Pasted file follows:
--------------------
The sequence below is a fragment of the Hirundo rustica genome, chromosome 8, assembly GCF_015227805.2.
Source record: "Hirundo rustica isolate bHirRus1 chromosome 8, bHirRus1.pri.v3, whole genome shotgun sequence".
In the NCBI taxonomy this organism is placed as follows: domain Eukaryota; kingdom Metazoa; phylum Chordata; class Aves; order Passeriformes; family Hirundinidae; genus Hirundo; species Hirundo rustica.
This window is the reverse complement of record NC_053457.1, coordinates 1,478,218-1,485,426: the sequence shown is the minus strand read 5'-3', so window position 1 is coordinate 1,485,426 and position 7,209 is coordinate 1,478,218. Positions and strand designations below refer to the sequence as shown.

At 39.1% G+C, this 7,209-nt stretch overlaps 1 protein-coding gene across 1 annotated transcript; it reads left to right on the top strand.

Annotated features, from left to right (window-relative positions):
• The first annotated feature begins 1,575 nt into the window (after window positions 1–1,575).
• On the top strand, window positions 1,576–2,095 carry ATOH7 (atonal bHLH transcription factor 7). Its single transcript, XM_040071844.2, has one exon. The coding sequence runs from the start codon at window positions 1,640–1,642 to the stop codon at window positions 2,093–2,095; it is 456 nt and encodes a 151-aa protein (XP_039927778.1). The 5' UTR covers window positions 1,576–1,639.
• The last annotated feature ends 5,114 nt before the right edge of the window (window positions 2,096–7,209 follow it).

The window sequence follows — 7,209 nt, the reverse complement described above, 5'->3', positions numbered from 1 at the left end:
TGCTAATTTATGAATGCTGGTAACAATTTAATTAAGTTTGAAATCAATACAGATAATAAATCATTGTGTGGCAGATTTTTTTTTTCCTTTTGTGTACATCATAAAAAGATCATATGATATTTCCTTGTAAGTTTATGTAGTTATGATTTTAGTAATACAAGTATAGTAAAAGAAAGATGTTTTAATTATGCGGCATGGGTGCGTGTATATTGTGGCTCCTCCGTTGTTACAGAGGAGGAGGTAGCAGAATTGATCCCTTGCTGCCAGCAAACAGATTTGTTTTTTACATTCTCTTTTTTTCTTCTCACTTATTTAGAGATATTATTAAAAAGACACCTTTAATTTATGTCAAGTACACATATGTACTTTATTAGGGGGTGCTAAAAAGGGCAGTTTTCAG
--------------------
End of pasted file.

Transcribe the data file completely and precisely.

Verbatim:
The sequence below is a fragment of the Hirundo rustica genome, chromosome 8, assembly GCF_015227805.2.
Source record: "Hirundo rustica isolate bHirRus1 chromosome 8, bHirRus1.pri.v3, whole genome shotgun sequence".
In the NCBI taxonomy this organism is placed as follows: domain Eukaryota; kingdom Metazoa; phylum Chordata; class Aves; order Passeriformes; family Hirundinidae; genus Hirundo; species Hirundo rustica.
This window is the reverse complement of record NC_053457.1, coordinates 1,478,218-1,485,426: the sequence shown is the minus strand read 5'-3', so window position 1 is coordinate 1,485,426 and position 7,209 is coordinate 1,478,218. Positions and strand designations below refer to the sequence as shown.

At 39.1% G+C, this 7,209-nt stretch overlaps 1 protein-coding gene across 1 annotated transcript; it reads left to right on the top strand.

Annotated features, from left to right (window-relative positions):
• The first annotated feature begins 1,575 nt into the window (after window positions 1–1,575).
• On the top strand, window positions 1,576–2,095 carry ATOH7 (atonal bHLH transcription factor 7). Its single transcript, XM_040071844.2, has one exon. The coding sequence runs from the start codon at window positions 1,640–1,642 to the stop codon at window positions 2,093–2,095; it is 456 nt and encodes a 151-aa protein (XP_039927778.1). The 5' UTR covers window positions 1,576–1,639.
• The last annotated feature ends 5,114 nt before the right edge of the window (window positions 2,096–7,209 follow it).

The window sequence follows — 7,209 nt, the reverse complement described above, 5'->3', positions numbered from 1 at the left end:
TGCTAATTTATGAATGCTGGTAACAATTTAATTAAGTTTGAAATCAATACAGATAATAAATCATTGTGTGGCAGATTTTTTTTTTCCTTTTGTGTACATCATAAAAAGATCATATGATATTTCCTTGTAAGTTTATGTAGTTATGATTTTAGTAATACAAGTATAGTAAAAGAAAGATGTTTTAATTATGCGGCATGGGTGCGTGTATATTGTGGCTCCTCCGTTGTTACAGAGGAGGAGGTAGCAGAATTGATCCCTTGCTGCCAGCAAACAGATTTGTTTTTTACATTCTCTTTTTTTCTTCTCACTTATTTAGAGATATTATTAAAAAGACACCTTTAATTTATGTCAAGTACACATATGTACTTTATTAGGGGGTGCTAAAAAGGGCAGTTTTCAG